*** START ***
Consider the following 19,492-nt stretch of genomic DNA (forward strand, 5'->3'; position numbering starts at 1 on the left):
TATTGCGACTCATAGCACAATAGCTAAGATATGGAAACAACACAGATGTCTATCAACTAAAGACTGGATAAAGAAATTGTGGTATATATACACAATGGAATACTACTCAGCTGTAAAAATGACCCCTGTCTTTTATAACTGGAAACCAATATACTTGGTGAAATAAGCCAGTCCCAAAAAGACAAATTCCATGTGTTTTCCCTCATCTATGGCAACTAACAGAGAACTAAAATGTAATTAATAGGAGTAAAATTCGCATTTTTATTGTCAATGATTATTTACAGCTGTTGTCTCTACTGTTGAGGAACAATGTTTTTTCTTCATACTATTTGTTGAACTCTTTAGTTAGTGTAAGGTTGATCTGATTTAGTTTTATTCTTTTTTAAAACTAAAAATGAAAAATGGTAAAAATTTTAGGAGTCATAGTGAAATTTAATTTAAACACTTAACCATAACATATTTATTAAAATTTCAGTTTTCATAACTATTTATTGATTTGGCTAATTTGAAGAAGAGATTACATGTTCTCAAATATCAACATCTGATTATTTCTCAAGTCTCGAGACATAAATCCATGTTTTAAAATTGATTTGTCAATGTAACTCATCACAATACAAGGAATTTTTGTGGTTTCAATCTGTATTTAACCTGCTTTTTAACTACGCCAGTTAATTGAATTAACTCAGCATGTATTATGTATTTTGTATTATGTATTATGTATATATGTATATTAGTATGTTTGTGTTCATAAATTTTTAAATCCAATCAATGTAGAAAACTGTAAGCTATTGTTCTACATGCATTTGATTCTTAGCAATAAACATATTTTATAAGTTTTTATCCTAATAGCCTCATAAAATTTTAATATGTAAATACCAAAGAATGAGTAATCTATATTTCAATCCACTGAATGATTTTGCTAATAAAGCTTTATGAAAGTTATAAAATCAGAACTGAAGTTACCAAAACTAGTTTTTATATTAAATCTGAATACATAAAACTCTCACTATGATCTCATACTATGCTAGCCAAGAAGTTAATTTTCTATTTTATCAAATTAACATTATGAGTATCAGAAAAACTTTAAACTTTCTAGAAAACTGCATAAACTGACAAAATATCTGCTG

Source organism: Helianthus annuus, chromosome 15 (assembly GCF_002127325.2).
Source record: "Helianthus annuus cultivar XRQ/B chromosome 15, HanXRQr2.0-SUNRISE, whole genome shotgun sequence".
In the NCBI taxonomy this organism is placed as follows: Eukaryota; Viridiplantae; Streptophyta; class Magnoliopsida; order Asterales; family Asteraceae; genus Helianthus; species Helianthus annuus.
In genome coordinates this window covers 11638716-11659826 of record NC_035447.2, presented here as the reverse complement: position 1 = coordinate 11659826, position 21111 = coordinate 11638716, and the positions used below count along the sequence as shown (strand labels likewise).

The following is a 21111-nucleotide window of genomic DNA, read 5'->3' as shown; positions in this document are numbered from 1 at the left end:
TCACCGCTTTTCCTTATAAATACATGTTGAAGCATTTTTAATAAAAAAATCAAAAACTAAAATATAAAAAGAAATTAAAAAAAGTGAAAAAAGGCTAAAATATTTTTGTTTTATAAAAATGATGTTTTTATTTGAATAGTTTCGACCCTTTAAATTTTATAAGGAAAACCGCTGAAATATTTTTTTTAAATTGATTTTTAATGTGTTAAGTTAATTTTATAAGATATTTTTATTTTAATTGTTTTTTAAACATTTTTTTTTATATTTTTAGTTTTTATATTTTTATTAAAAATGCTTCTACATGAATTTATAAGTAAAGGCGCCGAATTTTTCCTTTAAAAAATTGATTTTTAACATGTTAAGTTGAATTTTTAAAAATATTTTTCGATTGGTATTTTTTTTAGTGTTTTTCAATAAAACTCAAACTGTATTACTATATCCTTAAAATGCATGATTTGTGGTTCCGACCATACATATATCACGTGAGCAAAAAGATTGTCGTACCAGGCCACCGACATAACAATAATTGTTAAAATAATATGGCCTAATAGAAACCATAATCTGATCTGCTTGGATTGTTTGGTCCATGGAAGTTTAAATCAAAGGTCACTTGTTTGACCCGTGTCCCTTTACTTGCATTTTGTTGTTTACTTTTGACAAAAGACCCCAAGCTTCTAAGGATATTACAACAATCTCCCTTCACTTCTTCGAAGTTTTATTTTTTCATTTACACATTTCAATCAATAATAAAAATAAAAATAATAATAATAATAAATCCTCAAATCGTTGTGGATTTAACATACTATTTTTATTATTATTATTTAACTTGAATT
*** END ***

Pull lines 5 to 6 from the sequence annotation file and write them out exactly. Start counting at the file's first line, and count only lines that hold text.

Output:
In the NCBI taxonomy this organism is placed as follows: Eukaryota; Viridiplantae; Streptophyta; class Magnoliopsida; order Asterales; family Asteraceae; genus Helianthus; species Helianthus annuus.
In genome coordinates this window covers 11638716-11659826 of record NC_035447.2, presented here as the reverse complement: position 1 = coordinate 11659826, position 21111 = coordinate 11638716, and the positions used below count along the sequence as shown (strand labels likewise).